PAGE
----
The recession, technologies offering low-cost legal services and shrinking demand for lawyers are all behind University of the Pacific's McGeorge School of Law tumbling in a ranking of its peers, a school official said.
U.S. News & World Report this week ranked McGeorge in a tie for 124th place in the nation, down from 101st last year.
Jay Mootz, dean of Sacramento-based McGeorge, said the drop in rankings is largely due to a decline in student applications and the resulting hit to average Law School Admission Test scores.
"The law school applications have plummeted both this year and last year," he said. "This is nationwide, and it is particularly acute in California."
In fact, no California law school gained in the magazine's annual rankings, and several, besides McGeorge, were knocked down several notches, Mootz said.
The law school has responded by reducing its enrollment, both for full- and part-time students.
"We have shrunk our evening program and the day program," he said. "We are focused on being the appropriate size for the market."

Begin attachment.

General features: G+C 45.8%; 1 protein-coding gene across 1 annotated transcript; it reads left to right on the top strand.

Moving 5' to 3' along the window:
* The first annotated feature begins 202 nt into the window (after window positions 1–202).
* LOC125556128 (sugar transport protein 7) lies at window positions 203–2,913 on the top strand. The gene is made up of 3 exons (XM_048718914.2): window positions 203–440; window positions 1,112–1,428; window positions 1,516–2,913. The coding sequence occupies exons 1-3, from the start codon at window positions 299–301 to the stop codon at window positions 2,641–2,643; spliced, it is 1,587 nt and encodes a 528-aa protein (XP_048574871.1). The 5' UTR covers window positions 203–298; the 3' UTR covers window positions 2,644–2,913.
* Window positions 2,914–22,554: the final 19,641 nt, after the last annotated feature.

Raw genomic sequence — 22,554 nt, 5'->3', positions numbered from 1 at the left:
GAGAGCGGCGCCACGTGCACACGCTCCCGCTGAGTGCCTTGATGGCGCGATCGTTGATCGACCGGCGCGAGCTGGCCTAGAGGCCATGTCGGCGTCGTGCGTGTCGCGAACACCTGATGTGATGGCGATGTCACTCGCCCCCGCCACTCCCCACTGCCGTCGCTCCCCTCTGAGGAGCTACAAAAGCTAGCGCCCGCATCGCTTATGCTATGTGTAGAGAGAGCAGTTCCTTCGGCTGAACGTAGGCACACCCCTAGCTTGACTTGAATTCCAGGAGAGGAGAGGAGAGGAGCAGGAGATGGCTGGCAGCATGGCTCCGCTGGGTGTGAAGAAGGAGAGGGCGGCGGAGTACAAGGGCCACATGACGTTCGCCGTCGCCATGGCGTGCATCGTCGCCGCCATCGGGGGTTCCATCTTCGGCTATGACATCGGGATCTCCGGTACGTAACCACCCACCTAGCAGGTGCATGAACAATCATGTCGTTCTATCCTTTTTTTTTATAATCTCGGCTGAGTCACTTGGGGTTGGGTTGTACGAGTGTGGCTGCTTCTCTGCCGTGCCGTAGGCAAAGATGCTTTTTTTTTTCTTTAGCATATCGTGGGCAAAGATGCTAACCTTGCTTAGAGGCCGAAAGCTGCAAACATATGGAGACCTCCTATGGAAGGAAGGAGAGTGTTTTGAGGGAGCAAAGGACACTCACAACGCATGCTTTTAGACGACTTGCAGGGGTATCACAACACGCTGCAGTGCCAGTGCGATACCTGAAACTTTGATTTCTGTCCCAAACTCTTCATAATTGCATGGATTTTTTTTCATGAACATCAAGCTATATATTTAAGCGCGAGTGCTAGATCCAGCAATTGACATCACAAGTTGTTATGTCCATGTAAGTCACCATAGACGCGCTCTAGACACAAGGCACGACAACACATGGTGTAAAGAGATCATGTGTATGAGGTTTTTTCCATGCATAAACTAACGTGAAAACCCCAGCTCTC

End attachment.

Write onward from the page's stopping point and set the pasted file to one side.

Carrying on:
It's not alone. Northwestern announced this week it would cut its enrollment by 10 percent, according to news reports. That follows cuts at other institutions, including George Washington University and the Hastings College of the Law at the University of California, Berkeley.
The schools are really responding to economic and technological forces, Mootz said.
"Legal practice is really undergoing severe stresses and changes," he said. "There's a heightened focus on heightening productivity and lowering the costs of legal services."
Some of that came out of the Great Recession as corporations, organizations and others sought to reduce legal costs, trimming in-house staffing and outsourcing work. Also, he said, individual consumers of legal services are increasingly turning to Web-based services.
"There are just a lot of economic pressures on legal practice that lawyers will have to face in the future," Mootz said.
The dean, who joined the law school in June, said he planned changes in the curriculum to adapt to those changes. They include incorporating more technology and management courses to better prepare his students for the future.
"Lawyers are going to build these technological approaches to law that we see," Mootz said.
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